The European Council faces a new presidency and the new headquarter has already flying flags from recycled materials recovered from the sea
January 8, 2021
The Council of the European Union (EU) is the institution that represents the member states’ governments. Informally known as the Council, it is where the ministers from each EU country meet to adopt laws and coordinate policies.
Role of the presidency of the Council
The presidency of the Council is responsible for the functioning of the Council of the European Union, the upper house of the EU legislature. It chairs meetings of the Council, determine its agendas, set a work programme and facilitate dialogue both at Council meetings and with other EU institutions. The presidency works in close coordination with the President of the European Council and the high representative of the Union for Foreign Affairs and Security Policy.
How it works?
The presidency is not an individual, but rather the position is held by a national government which role rotates among the member states of the EU every six months. In order to ensure some continuity in terms of the programme, three member states work closely together in a system of “trios”; a system introduced by the Treaty of Lisbon in 2009. The trio sets medium-term goals and prepares a joint agenda determining the topics and major issues that will be addressed by the Council over a period of 18 months. Based on this wider programme, each of the three countries prepares its own more detailed 6-month programme.
As of January 2021, with headquarters at the Centro Cultural de Belém (CCB) in Lisbon, Portugal is taking over the presidency at a particularly difficult moment, when the COVID-19 pandemic and its socio-economic consequences present an unprecedented challenge for the EU and its Member States, requiring decisive and wide-ranging action.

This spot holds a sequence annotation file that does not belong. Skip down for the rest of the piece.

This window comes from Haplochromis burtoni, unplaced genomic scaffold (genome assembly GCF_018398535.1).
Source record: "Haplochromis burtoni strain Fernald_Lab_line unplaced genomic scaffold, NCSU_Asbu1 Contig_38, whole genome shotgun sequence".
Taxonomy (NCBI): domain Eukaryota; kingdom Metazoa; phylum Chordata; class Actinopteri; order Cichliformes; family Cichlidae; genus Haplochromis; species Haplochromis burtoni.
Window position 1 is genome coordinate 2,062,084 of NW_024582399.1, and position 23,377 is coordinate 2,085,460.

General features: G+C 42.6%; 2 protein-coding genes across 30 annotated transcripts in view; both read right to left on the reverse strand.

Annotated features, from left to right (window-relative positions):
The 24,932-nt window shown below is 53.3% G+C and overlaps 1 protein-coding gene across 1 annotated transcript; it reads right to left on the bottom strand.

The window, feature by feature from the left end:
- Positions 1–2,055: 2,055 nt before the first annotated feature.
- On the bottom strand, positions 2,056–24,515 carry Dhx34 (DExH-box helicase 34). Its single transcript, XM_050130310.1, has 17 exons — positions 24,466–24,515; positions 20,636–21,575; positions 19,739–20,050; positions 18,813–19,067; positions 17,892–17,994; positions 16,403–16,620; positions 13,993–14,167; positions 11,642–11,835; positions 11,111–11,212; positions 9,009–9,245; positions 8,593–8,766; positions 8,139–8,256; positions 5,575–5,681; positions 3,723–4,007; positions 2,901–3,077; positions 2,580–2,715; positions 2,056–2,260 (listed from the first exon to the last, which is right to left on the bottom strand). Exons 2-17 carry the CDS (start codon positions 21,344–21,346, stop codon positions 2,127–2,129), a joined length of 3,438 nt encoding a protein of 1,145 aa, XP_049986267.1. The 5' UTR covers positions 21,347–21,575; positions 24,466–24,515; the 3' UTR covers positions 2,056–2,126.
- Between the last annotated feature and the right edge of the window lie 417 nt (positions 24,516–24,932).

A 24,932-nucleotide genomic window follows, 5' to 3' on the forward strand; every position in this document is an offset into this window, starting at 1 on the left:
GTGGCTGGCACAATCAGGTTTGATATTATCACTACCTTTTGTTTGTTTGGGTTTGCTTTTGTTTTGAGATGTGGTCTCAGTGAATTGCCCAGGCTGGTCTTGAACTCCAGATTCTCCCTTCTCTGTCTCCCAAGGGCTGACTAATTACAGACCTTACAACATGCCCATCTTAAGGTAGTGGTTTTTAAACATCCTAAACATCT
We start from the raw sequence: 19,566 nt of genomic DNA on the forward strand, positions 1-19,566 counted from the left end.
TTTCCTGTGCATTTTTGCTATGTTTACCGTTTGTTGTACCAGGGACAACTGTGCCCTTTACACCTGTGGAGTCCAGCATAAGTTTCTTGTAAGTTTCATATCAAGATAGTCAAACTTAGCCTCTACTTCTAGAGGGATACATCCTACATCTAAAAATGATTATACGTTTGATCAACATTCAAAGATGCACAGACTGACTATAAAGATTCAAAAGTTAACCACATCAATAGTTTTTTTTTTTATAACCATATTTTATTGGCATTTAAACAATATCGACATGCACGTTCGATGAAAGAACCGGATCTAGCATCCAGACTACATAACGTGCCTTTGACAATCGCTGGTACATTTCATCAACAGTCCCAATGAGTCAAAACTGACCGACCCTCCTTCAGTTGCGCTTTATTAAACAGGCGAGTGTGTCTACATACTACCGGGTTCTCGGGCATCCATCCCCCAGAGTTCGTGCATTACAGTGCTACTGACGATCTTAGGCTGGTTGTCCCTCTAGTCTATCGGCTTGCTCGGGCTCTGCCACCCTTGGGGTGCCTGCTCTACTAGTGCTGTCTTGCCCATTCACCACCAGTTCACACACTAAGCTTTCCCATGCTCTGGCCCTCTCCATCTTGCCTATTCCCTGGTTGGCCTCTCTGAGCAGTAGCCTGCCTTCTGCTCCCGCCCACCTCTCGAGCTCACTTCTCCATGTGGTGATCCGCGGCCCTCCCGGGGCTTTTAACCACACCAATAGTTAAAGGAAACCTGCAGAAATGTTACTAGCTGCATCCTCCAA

If you would like to check the programme for the Portuguese presidency of the European Union Council, you can check it out here in detail.
For Portugal’s Presidency of the Council of the EU, it will be very important to strengthen Europe’s resilience and its citizens’ confidence in the European social model, promoting a Union based on shared values of solidarity, convergence and cohesion – a Union capable of coordinated action to recover from the crisis.
The Portuguese presidency will work on three major priorities:
To promote Europe’s recovery, leveraged by the climate and digital transitions
To implement the Social Pillar of the European Union as a key element for ensuring a fair and inclusive climate and digital transition
To strengthen Europe’s strategic autonomy keeping it open to the world
If you would like to read more in detail the five lines of action “Resilient Europe, “Green Europe”, “Digital Europe”, “Social Europe”, and “Global Europe”, then we invite you to visit the official website here.
As mentioned above, the presidency programme is approached as a trio, being the current presidency trio made up of Germany (second half of 2020), Portugal (first half of 2021) and Slovenia (second half of 2021). With predefined common priorities in line with the European Union’s Strategic Agenda for 2019-2024, the Trio Presidency set measures for a robust recovery of the EU economy, with the following goals set:
Approve the Multiannual Financial Framework (MFF) for 2021-2027 and the Recovery Plan;
Promote investment, job creation and economic recovery;
Build a Europe with a neutral impact on the climate, one that is green, fair and social;
Deal with the social dimension of the crisis and strengthen the European social model;
Move forward in digital transformation;
Protect citizens and freedoms, highlighting the importance of democracy and human rights;
Seek a comprehensive partnership with the United Kingdom under the scope of future relations between the European Union and the UK;
Reinforce Europe’s role in the world and promote multilateralism;
Prioritise the New Pact on Migration and Asylum.
Written by: Mariana Mata Lara
Author : Rita Balazs